MHG31394 - Alness, Old Parish Church, graveyard

Summary

No summary available.

Type and Period (1)

  • CEMETERY (Medieval to 19th Century - 1058 AD to 1900 AD)

Protected Status

Full Description

NH66NW 2 6448 6906

This church was said to have been out of use for about 20 years prior to 1963. It bears a date-stone '1775' at the SW corner eave, and two dated '1629' at the base of the belfry.
Visited by OS 5 May 1963.

This church, now roofless (HBD No. 10) has a 1672 Novar Aisle together with a later extension to the N and a burial-enclosure of 1671 to the E. Datestone s comemmorate the fact that the main body of the church in its existing form dates from 1625 and was renovated in 1775. However, its basic rectangular plan and orientation suggest a medieval origin, and on the inner face of the NE wall there is a blocked-up arched opening, in all likelihood a medieval tomb-recess.
G Stell 1986; Information from NMRS record sheet RCR/1/1. <1>

See also:
NH66NW0002 Old Parish Church
J Aitken : 12/12/02
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A comprehensive monumental inscription survey has been completed by the 'Highland Family History Society'. This survey does not include photos of each stone. Please contact Chairperson, John Durham for copies of the report.
JohnDurran@compuserve.com
J Aitken : 18/12/02
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The burial ground at Alness was visited during the Highland Kirkyards project, run by Highland Buildings Preservation Trust. Situated at the edge of the town of Alness, the site consists of a large ruined church structure within a historic burial ground. The graveyard is well maintained with neat grass and gravel paths in parts. To the north of the old graveyard and church the burial ground has been extended and is still used for burials. In the modern section the graves are laid out in straight lines on gravel paths, whilst immediately surrounding the church site to the south, west and east are more randomly laid out, older graves. The ground in this older section is also more uneven.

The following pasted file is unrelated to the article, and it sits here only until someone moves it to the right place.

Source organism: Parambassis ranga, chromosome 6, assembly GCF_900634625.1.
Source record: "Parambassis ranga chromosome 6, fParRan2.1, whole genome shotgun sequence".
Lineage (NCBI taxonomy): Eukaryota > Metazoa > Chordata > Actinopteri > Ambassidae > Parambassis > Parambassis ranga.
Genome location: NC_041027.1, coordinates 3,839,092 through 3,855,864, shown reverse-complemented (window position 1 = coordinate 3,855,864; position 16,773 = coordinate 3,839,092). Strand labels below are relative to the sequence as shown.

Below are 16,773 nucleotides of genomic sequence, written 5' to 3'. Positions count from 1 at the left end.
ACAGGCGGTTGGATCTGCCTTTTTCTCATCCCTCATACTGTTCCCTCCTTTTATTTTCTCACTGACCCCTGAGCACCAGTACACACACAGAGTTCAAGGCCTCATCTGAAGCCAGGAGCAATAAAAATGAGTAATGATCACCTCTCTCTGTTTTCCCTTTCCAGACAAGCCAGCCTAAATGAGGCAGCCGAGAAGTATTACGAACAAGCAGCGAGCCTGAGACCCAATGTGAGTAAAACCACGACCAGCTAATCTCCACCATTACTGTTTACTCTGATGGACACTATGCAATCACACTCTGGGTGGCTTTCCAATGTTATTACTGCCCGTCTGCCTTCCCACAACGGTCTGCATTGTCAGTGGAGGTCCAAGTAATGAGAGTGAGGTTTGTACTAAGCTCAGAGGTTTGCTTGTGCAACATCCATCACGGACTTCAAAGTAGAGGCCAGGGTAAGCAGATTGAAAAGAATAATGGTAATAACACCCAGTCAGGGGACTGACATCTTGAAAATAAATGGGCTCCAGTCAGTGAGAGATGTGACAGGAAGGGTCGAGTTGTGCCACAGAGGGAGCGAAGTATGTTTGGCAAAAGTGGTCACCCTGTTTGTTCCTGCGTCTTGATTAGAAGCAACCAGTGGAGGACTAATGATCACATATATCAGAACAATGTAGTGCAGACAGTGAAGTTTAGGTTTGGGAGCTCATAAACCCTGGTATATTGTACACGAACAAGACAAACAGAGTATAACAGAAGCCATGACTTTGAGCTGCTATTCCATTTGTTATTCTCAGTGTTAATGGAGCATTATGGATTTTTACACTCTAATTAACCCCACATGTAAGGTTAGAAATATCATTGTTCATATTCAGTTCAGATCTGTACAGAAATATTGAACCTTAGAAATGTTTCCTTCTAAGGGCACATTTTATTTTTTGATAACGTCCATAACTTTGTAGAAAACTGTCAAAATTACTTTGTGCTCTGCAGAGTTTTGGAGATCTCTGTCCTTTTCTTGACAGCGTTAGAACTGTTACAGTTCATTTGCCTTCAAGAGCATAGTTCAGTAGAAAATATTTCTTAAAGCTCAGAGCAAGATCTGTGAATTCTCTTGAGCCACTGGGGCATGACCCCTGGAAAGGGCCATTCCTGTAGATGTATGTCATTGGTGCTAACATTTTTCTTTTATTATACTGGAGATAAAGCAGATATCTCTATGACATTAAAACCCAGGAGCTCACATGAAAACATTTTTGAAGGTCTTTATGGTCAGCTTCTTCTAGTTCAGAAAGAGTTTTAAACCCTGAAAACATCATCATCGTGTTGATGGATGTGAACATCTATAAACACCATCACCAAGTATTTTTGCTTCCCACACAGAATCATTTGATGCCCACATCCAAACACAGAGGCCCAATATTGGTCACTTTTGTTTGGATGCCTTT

There is a range of different types of gravestone in the older part, table top, upright, as well as flat slabs on the ground and underfoot. <2><3>


OPS, 1855, Origines parochiales Scotiae: the antiquities ecclesiastical and territorial of the parishes of Scotland, Vol.2, pt.2, 473 (Text/Publication/Monograph). SHG342.


Hay, G, 1957, The architecture of Scottish post-Reformation churches, 1560-1843, 88, 169, 194, 272 (Text/Publication/Volume). SHG2307.


Cowan, I B, 1967, The parishes of medieval Scotland, 6 (Text/Publication/Volume). SHG367.


RCAHMS, 1979, The Royal Commission on the Ancient and Historical Monuments of Scotland. The archaeological sites and monuments of Easter Ross, Ross and Cromarty District, Highland Region, 24, No. 204 (Text/Report). SHG2670.


<1> Stell, G, 1986, Architecture and society in Easter Ross before 1707, 125 (Text/Publication/Article). SHG3139.


<2> Robinson, B; Scott, M; Wright, A, 03/2010, Highland Kirkyards: Ross and Cromarty (Collection/Project Archive). SHG25133.


<3> Highlands Buildings Preservation Trust, 2009, Photographs of Ross and Cromarty Kirkyards (Image/Photograph(s)). SHG25134.

Sources/Archives (7)

Map

Location

Grid reference Centred NH 6449 6908 (85m by 93m)
Map sheet NH66NW
Geographical Area ROSS AND CROMARTY
Civil Parish ALNESS

Finds (0)

Related Monuments/Buildings (1)

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External Links (3)

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